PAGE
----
Is my brand and website design any good?
Is my brand and website design any good?
Design is a funny thing.
Something can look beautiful but be useless, likewise a hideous looking thing can be super useful.
The challenge we, as a design agency, face every single day is to deliver something both beautiful and practical for our clients.
So how do we go about it?
Rule Number 1
Design is not creativity; they are two very different things.
Often a designer is not creative, and a creative thinker cannot design. This is because the two things are very different.
A designer brings order to things, whereas creativity wants to break out and be different.
The skill of being ‘creative’ in a commercial space is a Goldilocks’ recipe of balance and relevancy.
Like the porridge
- Too much creativity can burn the eyes, jarring against the message and be distracting
- Too little creativity is cold and dull
- You need just the right amount
Like the bears’ beds
- Too much relevancy is boring and hard to read
- Too little relevancy is fun, but vacuous and fluffy
- We need relevancy to be just right
Experience is the key to getting this balance right, so at Crush we lead all projects with one of two Directors, both of whom have delivered some hugely creative but practical brands and campaigns.
If you think your creativity balance is wrong please get in touch and we will happily offer our time to audit your companies design and creativity.
Rule Number 2
Take a big step back, remember you are not the client.
The design may not be for you. Business owners are not only the wrong person but often the worst person to be making a judgement about design.
This happens so easily, and within design agencies too, because as successful people we believe we know everything. This happened to me many years ago. I was working for a super-cool design agency and we were meeting the business owner of an up-and-coming fashion brand. After nearly two hours of discussing and sketching out ideas a horrible realisation dawned on me. We were all men, mostly over 30, yet the brand was a girls’ fashion for 12-24-year olds.
The most important person was missing from that room and the decisions being made.
Rule Number 3
Decision Making and Clear Instructions.
Before you invite a designer in make sure you know your business. Your clients, your target market, your proposition, your elevator pitch and business plan. If not look for someone to advise before hiring a designer.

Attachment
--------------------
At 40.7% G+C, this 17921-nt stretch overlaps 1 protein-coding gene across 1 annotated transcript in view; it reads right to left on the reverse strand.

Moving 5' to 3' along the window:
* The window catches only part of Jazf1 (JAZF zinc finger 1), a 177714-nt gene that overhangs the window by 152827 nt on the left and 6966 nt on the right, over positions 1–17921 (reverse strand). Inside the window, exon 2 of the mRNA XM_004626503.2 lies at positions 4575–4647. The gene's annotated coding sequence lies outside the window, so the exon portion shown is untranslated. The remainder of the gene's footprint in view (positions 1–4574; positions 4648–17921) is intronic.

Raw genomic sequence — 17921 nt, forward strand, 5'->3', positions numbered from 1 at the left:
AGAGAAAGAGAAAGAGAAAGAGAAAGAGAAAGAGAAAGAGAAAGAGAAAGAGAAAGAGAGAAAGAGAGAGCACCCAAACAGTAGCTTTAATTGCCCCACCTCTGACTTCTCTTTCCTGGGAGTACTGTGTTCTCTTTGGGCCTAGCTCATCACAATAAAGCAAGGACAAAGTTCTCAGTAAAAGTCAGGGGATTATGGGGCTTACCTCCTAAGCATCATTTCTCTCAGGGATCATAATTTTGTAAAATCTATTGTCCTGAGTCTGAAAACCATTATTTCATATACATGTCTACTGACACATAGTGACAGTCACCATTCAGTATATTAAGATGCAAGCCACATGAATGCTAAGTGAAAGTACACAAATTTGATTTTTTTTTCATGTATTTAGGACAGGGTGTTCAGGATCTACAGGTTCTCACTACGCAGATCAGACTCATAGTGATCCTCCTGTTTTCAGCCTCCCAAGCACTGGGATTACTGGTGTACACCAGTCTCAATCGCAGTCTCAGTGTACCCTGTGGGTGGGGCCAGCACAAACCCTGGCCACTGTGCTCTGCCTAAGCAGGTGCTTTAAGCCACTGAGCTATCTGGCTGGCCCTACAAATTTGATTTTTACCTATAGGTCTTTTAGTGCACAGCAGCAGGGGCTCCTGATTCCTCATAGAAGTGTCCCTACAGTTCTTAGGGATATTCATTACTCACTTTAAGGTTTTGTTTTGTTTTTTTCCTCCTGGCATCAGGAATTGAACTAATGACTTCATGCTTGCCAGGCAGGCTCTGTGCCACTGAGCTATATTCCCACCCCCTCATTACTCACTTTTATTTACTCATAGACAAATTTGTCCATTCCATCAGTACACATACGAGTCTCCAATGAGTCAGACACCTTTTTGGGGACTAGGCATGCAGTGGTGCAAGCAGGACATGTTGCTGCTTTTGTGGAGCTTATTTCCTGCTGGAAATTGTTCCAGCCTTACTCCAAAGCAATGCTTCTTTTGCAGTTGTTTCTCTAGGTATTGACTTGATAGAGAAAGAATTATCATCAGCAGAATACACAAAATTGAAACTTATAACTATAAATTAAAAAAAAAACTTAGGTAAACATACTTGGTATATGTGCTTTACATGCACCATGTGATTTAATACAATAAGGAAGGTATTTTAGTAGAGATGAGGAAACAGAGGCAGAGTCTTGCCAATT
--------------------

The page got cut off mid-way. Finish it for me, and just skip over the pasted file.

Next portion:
As a design agency we see many projects where the client has asked a designer, or developer to make too many decisions.
Plan and think about who is make the decisions about your project and whether they are the right person to make that decision.
- Business owners make the commercial decisions
- The account director helps to makes the strategic decisions
- Designer makes the design decisions
- Developers makes the coding decisions
The account director is usually the missing ingredient in a creative project. It needs many years’ experience in advising sales, brand and marketing communications, as well as being a business owner. Someone like…, me, I guess.
Rule Number 4
Finding a good designer / design team
So you have done your prep work, you are clear on what you are doing, now you need a designer.
It took me about 5 years working alongside my business partner (graphic designer) to fully understand just how difficult it is and how talented she is.
First off, some people have it, and some people just do not have a design eye.
Yes, it can be coached to some degree, but like running the 100 metres in under 10 seconds, I think real talent comes from genetics plus upbringing. Being fascinated with design from the day you are born.
Problem is, you cannot judge a designer until its too late, because modern design software can flatter and deceive.
From the absorbency rate of paper to determine colour selection and mix on print jobs, through to digital rendering of fonts and the potential pixilation of images; the knowledge required to be a good designer is huge.
Attention to Detail
No matter how much you ask a client to check work, they always blame the designer for mistakes and typos. Its not fair, but attention to detail is a must for a good designer and a happy client.
Business and Life Experience
How do you guide a client on the right design, making the call on their appearance? Often in conflict with what the client thinks will look good. Experience.
It is so often the designer’s advice and guiding hand that helps a client choose a design that will work with their customers. And their diplomacy to avoid embarrassing and bad design.